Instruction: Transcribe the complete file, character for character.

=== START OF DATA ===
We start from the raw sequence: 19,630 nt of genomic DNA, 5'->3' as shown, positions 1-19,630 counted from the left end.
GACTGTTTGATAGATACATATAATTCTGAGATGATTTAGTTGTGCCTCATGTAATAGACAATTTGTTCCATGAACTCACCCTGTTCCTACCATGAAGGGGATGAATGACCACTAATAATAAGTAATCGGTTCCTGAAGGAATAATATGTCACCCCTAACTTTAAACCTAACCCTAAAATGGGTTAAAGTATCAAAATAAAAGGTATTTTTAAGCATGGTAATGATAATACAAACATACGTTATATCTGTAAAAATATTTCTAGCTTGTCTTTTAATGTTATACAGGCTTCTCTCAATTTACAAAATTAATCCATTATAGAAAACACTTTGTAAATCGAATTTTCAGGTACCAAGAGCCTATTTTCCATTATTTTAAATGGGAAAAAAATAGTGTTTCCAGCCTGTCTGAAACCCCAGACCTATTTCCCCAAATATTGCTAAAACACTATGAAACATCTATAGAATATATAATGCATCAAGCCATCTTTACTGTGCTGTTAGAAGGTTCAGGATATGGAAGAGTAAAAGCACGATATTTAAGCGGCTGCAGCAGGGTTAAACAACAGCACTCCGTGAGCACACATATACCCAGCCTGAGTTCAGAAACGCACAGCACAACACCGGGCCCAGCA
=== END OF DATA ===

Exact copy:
We start from the raw sequence: 19,630 nt of genomic DNA, 5'->3' as shown, positions 1-19,630 counted from the left end.
GACTGTTTGATAGATACATATAATTCTGAGATGATTTAGTTGTGCCTCATGTAATAGACAATTTGTTCCATGAACTCACCCTGTTCCTACCATGAAGGGGATGAATGACCACTAATAATAAGTAATCGGTTCCTGAAGGAATAATATGTCACCCCTAACTTTAAACCTAACCCTAAAATGGGTTAAAGTATCAAAATAAAAGGTATTTTTAAGCATGGTAATGATAATACAAACATACGTTATATCTGTAAAAATATTTCTAGCTTGTCTTTTAATGTTATACAGGCTTCTCTCAATTTACAAAATTAATCCATTATAGAAAACACTTTGTAAATCGAATTTTCAGGTACCAAGAGCCTATTTTCCATTATTTTAAATGGGAAAAAAATAGTGTTTCCAGCCTGTCTGAAACCCCAGACCTATTTCCCCAAATATTGCTAAAACACTATGAAACATCTATAGAATATATAATGCATCAAGCCATCTTTACTGTGCTGTTAGAAGGTTCAGGATATGGAAGAGTAAAAGCACGATATTTAAGCGGCTGCAGCAGGGTTAAACAACAGCACTCCGTGAGCACACATATACCCAGCCTGAGTTCAGAAACGCACAGCACAACACCGGGCCCAGCA